50 years of President Kennedy's Medal of Freedom
Tonight, we're hosting a dinner for this year's recipients of the Presidential Medal of Freedom, the nation's highest civilian honor. First awarded by President Harry Truman in 1945, the modern version of the award was established by President John F. Kennedy in 1963. This year, 16 individuals will join the 500 who have been awarded the medal in the past 50 years, in a ceremony attended by current and past recipients that was webcast live
You can also view the webcast here. A performance by jazz trumpeter Arturo Sandoval follows.
Two weeks before he planned to honor the inaugural Medal of Freedom recipients, President John F. Kennedy was assassinated. Along with all the duties of the presidency, new president Lyndon Johnson inherited the task of presiding over the first modern Medal of Freedom ceremony, which he did at the White House on the day Kennedy's family moved out.
This year's recipients include former President Bill Clinton, Oprah Winfrey, and the late Senator Daniel K. Inouye of Hawaii. A lifelong public servant, Inouye received a Medal of Honor for his service in World War II and was the first Japanese American in Congress, representing the people of Hawaii from the moment they joined the Union until his death in 2012.
Medal of Freedom recipients represent a diverse set of Americans—former presidents, activists, sports figures, and more—who all demonstrate leadership and a dedication to enriching the lives of others.
The museum has in its collection the Medal of Freedom awarded to Duke Ellington, a cultural icon and leader in American music. The medal is one of Curator of American Music John Hasse's favorite objects. Ellington, who was born in Washington, D.C., in 1899, spent most of his long career in New York, but he returned to the city of his birth to receive his medal on his 70th birthday, 44 years ago. Hasse says, "The 10-block journey from his birthplace to the White House took Ellington 70 years—and 10 million miles of travels."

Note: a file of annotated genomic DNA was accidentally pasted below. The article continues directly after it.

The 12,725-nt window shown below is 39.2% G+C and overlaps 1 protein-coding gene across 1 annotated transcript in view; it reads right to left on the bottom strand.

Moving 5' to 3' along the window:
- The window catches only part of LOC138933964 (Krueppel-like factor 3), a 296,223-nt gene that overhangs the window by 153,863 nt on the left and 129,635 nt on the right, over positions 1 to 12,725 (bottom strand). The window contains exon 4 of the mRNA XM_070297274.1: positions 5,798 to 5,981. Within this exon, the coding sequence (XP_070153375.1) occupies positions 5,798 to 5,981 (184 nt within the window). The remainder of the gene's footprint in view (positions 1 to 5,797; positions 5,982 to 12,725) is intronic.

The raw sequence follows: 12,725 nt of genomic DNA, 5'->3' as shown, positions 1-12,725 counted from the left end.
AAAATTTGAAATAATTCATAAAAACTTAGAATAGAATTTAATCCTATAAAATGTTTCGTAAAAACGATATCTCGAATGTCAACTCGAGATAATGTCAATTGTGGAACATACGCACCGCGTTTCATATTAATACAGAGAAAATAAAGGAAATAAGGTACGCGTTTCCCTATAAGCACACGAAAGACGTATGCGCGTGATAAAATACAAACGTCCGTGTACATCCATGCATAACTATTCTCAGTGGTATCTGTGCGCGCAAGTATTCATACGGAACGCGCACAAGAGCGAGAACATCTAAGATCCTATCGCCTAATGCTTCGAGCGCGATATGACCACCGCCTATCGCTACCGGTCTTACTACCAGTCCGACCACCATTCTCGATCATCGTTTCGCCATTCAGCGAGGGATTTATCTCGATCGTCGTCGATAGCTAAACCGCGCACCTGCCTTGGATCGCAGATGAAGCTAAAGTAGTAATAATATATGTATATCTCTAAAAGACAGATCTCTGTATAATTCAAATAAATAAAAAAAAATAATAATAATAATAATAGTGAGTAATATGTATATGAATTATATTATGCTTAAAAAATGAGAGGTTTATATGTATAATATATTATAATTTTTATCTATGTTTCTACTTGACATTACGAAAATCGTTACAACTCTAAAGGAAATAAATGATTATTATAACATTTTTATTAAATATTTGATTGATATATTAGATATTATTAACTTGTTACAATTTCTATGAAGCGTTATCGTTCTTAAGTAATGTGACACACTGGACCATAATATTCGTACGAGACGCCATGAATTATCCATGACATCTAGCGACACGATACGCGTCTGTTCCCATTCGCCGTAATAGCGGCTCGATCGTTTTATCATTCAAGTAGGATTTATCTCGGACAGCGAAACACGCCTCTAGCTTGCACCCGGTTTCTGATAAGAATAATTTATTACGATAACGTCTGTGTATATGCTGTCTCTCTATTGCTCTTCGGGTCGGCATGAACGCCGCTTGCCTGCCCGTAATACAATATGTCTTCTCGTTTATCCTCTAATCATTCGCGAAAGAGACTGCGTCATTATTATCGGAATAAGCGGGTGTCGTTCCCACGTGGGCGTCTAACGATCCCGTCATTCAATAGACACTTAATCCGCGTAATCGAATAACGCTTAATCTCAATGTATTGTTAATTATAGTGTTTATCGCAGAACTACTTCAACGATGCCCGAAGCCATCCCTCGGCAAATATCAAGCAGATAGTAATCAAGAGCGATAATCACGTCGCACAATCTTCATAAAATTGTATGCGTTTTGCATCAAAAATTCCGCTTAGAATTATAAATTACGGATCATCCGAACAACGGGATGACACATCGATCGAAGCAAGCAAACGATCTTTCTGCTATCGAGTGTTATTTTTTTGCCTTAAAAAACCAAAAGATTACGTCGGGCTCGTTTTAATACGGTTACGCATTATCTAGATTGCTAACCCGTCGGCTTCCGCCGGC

Hasse adds that the award must have held many layers of meanings for Ellington, whose father worked as a butler for a white physician and occasionally "buttled" at the White House. For Ellington to be recognized so highly in a place where his father once had to enter via the back door—it is a poignant reminder of where our country has been and where it continues to progress. This year, recipients come from all backgrounds and possess a variety of talents, but all illustrate a common commitment to the service of our nation and the world.
In his speech at the 1963 medal ceremony, President Johnson noted how Kennedy's assassination cast a sad light on man's capacity for hatred and destruction: "There is little we do not know of evil, but it is time to turn once more to the pursuits of honor and excellence and of achievement that have always marked the true direction of the American people." The Medal of Freedom helps us remember President Kennedy as we recognize those individuals who have striven to further his legacy of service.
Leanne Elston is an intern in the New Media Department at the National Museum of American History.